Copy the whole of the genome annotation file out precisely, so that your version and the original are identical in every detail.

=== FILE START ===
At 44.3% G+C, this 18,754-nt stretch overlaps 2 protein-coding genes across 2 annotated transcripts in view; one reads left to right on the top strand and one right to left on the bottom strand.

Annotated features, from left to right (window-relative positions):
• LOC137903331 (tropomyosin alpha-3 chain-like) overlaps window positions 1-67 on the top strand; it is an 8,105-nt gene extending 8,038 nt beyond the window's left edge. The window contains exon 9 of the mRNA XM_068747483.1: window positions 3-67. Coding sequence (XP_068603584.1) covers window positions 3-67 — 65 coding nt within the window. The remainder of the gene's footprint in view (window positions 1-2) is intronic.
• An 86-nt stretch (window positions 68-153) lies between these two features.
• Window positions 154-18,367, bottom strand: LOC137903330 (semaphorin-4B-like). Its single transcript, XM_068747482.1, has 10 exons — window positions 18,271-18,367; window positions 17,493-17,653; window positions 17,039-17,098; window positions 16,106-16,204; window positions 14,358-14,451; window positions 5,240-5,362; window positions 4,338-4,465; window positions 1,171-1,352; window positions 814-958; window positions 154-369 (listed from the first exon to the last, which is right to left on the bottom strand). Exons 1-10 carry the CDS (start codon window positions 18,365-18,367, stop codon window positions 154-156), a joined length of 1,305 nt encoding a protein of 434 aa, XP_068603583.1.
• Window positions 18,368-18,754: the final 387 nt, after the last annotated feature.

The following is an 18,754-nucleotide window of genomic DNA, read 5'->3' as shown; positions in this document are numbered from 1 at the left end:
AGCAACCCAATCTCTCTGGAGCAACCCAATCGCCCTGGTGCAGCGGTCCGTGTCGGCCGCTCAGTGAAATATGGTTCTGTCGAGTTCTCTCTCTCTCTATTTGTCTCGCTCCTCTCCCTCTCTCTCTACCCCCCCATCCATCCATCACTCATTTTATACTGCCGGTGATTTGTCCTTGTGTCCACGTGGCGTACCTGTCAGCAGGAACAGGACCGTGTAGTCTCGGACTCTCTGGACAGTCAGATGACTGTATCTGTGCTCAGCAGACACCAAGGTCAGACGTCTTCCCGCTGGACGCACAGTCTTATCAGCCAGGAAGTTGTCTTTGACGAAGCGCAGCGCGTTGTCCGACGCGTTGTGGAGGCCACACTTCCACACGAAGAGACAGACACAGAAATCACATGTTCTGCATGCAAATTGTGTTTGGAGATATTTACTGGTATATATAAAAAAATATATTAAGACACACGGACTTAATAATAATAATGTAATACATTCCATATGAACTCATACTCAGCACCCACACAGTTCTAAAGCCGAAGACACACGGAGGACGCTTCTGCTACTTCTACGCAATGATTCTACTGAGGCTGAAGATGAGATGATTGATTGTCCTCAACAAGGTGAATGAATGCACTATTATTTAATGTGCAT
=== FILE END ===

At 44.3% G+C, this 18,754-nt stretch overlaps 2 protein-coding genes across 2 annotated transcripts in view; one reads left to right on the top strand and one right to left on the bottom strand.

Annotated features, from left to right (window-relative positions):
• LOC137903331 (tropomyosin alpha-3 chain-like) overlaps window positions 1-67 on the top strand; it is an 8,105-nt gene extending 8,038 nt beyond the window's left edge. The window contains exon 9 of the mRNA XM_068747483.1: window positions 3-67. Coding sequence (XP_068603584.1) covers window positions 3-67 — 65 coding nt within the window. The remainder of the gene's footprint in view (window positions 1-2) is intronic.
• An 86-nt stretch (window positions 68-153) lies between these two features.
• Window positions 154-18,367, bottom strand: LOC137903330 (semaphorin-4B-like). Its single transcript, XM_068747482.1, has 10 exons — window positions 18,271-18,367; window positions 17,493-17,653; window positions 17,039-17,098; window positions 16,106-16,204; window positions 14,358-14,451; window positions 5,240-5,362; window positions 4,338-4,465; window positions 1,171-1,352; window positions 814-958; window positions 154-369 (listed from the first exon to the last, which is right to left on the bottom strand). Exons 1-10 carry the CDS (start codon window positions 18,365-18,367, stop codon window positions 154-156), a joined length of 1,305 nt encoding a protein of 434 aa, XP_068603583.1.
• Window positions 18,368-18,754: the final 387 nt, after the last annotated feature.

The following is an 18,754-nucleotide window of genomic DNA, read 5'->3' as shown; positions in this document are numbered from 1 at the left end:
AGCAACCCAATCTCTCTGGAGCAACCCAATCGCCCTGGTGCAGCGGTCCGTGTCGGCCGCTCAGTGAAATATGGTTCTGTCGAGTTCTCTCTCTCTCTATTTGTCTCGCTCCTCTCCCTCTCTCTCTACCCCCCCATCCATCCATCACTCATTTTATACTGCCGGTGATTTGTCCTTGTGTCCACGTGGCGTACCTGTCAGCAGGAACAGGACCGTGTAGTCTCGGACTCTCTGGACAGTCAGATGACTGTATCTGTGCTCAGCAGACACCAAGGTCAGACGTCTTCCCGCTGGACGCACAGTCTTATCAGCCAGGAAGTTGTCTTTGACGAAGCGCAGCGCGTTGTCCGACGCGTTGTGGAGGCCACACTTCCACACGAAGAGACAGACACAGAAATCACATGTTCTGCATGCAAATTGTGTTTGGAGATATTTACTGGTATATATAAAAAAATATATTAAGACACACGGACTTAATAATAATAATGTAATACATTCCATATGAACTCATACTCAGCACCCACACAGTTCTAAAGCCGAAGACACACGGAGGACGCTTCTGCTACTTCTACGCAATGATTCTACTGAGGCTGAAGATGAGATGATTGATTGTCCTCAACAAGGTGAATGAATGCACTATTATTTAATGTGCAT